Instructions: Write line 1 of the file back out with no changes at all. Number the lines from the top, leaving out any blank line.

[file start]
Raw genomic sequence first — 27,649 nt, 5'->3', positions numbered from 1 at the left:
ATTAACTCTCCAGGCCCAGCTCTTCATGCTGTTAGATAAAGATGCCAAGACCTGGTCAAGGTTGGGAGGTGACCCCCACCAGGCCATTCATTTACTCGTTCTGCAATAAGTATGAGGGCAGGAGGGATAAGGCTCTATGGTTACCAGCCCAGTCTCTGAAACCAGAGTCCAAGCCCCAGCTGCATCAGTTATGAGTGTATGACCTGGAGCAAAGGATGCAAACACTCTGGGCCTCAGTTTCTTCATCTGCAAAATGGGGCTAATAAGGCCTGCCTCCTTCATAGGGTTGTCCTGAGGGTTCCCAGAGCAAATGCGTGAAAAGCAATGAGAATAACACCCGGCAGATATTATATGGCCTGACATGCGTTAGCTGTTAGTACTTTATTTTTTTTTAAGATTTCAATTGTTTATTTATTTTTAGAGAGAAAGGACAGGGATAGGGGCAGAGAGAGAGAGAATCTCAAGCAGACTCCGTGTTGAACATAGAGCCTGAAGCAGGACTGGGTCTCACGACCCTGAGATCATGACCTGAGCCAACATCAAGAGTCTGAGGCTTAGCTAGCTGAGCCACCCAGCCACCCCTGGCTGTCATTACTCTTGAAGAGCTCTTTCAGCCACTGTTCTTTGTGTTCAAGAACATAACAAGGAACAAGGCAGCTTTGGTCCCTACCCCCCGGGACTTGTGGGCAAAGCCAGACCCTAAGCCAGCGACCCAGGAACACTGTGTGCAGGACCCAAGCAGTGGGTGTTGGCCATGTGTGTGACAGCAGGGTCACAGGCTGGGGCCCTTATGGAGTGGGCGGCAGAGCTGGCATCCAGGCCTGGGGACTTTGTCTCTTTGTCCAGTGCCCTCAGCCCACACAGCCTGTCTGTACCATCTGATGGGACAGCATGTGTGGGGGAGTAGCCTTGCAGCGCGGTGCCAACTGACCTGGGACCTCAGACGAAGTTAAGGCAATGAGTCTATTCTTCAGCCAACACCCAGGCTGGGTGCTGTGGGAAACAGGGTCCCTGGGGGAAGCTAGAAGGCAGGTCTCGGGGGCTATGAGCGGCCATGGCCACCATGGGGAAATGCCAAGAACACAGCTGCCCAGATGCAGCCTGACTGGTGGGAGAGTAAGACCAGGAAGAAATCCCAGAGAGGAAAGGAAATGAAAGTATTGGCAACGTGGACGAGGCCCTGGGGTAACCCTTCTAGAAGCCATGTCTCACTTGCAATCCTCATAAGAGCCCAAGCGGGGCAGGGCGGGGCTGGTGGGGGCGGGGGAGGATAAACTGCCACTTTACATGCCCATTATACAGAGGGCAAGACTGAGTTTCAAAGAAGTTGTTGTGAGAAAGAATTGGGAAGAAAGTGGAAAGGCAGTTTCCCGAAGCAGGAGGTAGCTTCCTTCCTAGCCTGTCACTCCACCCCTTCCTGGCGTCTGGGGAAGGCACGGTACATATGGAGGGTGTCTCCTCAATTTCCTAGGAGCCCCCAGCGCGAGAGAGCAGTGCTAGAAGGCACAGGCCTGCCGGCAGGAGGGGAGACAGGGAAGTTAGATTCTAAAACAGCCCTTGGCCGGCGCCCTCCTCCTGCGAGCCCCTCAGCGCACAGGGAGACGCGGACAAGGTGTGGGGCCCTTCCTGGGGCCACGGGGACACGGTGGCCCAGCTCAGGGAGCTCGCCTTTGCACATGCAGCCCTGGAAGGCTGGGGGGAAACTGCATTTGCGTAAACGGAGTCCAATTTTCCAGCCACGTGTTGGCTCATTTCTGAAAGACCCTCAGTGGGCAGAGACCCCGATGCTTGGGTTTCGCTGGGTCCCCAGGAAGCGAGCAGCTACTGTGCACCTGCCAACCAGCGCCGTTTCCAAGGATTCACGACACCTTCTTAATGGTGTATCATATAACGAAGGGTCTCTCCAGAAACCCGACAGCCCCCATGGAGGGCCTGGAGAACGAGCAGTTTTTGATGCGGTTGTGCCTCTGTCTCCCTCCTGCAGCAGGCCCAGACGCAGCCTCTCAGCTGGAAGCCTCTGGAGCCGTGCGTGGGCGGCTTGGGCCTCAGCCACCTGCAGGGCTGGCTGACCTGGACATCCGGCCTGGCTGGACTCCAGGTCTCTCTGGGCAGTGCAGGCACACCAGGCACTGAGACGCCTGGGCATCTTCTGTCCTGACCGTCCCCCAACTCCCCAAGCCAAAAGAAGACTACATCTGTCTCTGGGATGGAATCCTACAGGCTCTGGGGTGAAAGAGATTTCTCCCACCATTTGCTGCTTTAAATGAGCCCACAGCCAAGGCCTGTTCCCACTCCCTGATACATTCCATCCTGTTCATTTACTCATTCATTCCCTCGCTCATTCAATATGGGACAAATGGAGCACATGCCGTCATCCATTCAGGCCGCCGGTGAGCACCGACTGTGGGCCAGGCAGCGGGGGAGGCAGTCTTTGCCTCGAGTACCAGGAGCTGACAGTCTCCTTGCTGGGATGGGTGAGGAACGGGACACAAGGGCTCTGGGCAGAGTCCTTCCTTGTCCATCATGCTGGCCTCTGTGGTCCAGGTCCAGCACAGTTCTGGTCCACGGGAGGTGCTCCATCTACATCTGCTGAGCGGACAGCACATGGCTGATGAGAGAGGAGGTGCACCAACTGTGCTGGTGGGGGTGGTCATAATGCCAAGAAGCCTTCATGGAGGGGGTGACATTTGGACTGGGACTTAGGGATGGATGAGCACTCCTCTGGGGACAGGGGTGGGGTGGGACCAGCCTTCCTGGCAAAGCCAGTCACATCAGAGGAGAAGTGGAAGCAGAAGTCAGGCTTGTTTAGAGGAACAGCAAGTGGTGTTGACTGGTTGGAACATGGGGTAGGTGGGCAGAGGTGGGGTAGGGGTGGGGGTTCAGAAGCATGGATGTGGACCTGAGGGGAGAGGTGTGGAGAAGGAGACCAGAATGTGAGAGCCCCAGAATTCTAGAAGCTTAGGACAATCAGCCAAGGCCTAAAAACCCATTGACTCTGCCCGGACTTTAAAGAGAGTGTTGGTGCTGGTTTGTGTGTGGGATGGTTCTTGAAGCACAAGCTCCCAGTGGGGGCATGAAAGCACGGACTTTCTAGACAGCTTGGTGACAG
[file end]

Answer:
Raw genomic sequence first — 27,649 nt, 5'->3', positions numbered from 1 at the left: